- The Washington Times - Sunday, March 22, 2009

Acid-truck crash forces evacuation

WIND GAP, Pa. | A tractor-trailer carrying a dangerous acid overturned on a highway Saturday, prompting authorities to order thousands of residents to leave town for almost nine hours.

The tanker, carrying 33,000 pounds of corrosive hydrofluoric acid, a component in household detergents, flipped over at about 3 a.m. on the edge of Wind Gap, about 60 miles north of Philadelphia.

At 7 a.m., officials ordered an evacuation of 944 households. They said about 5,000 people were in the affected area.

Northampton County spokesman John Conklin said the truck driver was treated at a hospital and was released. One of about 200 people at an evacuation center at a local high school was taken to a hospital for a condition unrelated to the hazardous-materials incident.

Emergency crews reported liquid dripping from the tanker’s valves or piping, forcing them to return in full protection suits to stop the drip. The tanker truck was righted at about 3:10 p.m., and the evacuation order was lifted soon after, although the road remained closed in both directions.

Hydrofluoric acid, even in low doses, can irritate the eyes, nose and respiratory tract, the Centers for Disease Control and Prevention said.

Cardinal asks for end of raids

CHICAGO | The president of the U.S. Conference of Catholic Bishops is calling on the White House to end immigration raids that split up families.

Cardinal Francis George spoke Saturday at an immigrants rights rally at a northwest Chicago church. His comments were greeted by cheers from the hundreds gathered.

Without naming President Obama, Cardinal George said the current administration can fulfill its promises of change by working toward immigration reform. The raids are part of stepped-up federal enforcement targeting illegal immigrants. Cardinal George says stopping the raids would show the administration’s sincerity to voters in the immigrant community.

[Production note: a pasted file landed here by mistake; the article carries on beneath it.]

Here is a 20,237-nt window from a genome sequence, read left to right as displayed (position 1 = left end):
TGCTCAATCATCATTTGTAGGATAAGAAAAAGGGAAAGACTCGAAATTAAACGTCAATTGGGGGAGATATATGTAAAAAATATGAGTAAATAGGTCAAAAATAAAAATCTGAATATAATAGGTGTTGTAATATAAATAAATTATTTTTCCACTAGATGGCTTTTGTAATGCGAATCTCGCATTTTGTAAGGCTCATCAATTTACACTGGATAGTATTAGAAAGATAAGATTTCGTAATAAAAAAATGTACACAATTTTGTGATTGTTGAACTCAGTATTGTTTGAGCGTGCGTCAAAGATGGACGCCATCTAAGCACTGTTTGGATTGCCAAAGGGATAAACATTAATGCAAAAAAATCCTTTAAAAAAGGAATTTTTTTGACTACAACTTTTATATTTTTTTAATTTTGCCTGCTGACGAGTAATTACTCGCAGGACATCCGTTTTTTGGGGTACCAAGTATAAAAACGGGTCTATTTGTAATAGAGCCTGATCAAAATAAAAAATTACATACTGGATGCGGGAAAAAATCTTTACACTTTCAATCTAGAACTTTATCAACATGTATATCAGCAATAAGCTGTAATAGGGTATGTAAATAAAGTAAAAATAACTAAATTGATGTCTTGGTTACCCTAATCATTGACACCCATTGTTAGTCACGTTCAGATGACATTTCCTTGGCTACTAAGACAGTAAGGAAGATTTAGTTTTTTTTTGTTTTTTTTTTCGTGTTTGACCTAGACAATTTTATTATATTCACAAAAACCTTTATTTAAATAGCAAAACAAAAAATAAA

The rally was part of a 17-city series of meetings organized by advocates of changes to U.S. immigration policy.

Dinosaur skeleton fails to sell

NEW YORK | A New York gallery says a 150-million-year-old complete skeleton of a dinosaur has failed to sell at auction.

Josh Chait of I.M. Chait Gallery/Auctioneers says two museums interested in the fossil failed to meet the minimum price of nearly $300,000 during the auction Saturday. He declined to identify the two parties.

Mr. Chait says the gallery is still trying to broker a deal to sell the 9-foot-long dryosaurus fossil to a museum. Dryosauruses were two-footed, plant-eating creatures.

The auction also included the 7-foot-tall complete skeleton of a 20,000-year-old, juvenile wooly mammoth, and the fossilized skeleton of 20-foot-long marine lizard. Unidentified private collectors bought the mammoth fossil for $55,000 and the lizard fossil for $67,000

Fireman accused in fatal arson

NEW YORK | A volunteer firefighter was charged Saturday with setting a fire that ripped through a crowded apartment house, killing a woman and three of her children.

Caleb Lacey, 19, a volunteer member of the Lawrence-Cedarhurst Fire Department, set the fire at a neighbor’s apartment house as a staged rescue attempt that went awry, said Nassau County homicide detective Lt. John Azzata.

“The suspected motive is what arson experts call ‘hero’ or ‘vanity’ - to be the savior and appear to have saved individuals,” he said.

Mr. Lacey faces one count of arson and four counts of second-degree murder in the Feb. 19 blaze in the Long Island town of Lawrence. He was arrested Friday.

Police said Mr. Lacey poured gasoline into the building’s only staircase and set the fire, then returned to the fire department headquarters. When the call came in, Mr. Lacey “was one of the first responders on the firetruck,” said Lt. Azzata.

Authorities said the fire blocked the main escape route from the building. Killed in the blaze were Morena Vanegas, 46; daughters Susanna Vanegas, 9, and Andrea Vanegas, 13; and son Saul Presa, 19. Eight other residents, including Vanegas’ two other children and their father, escaped through windows.

From wire dispatches and staff reports

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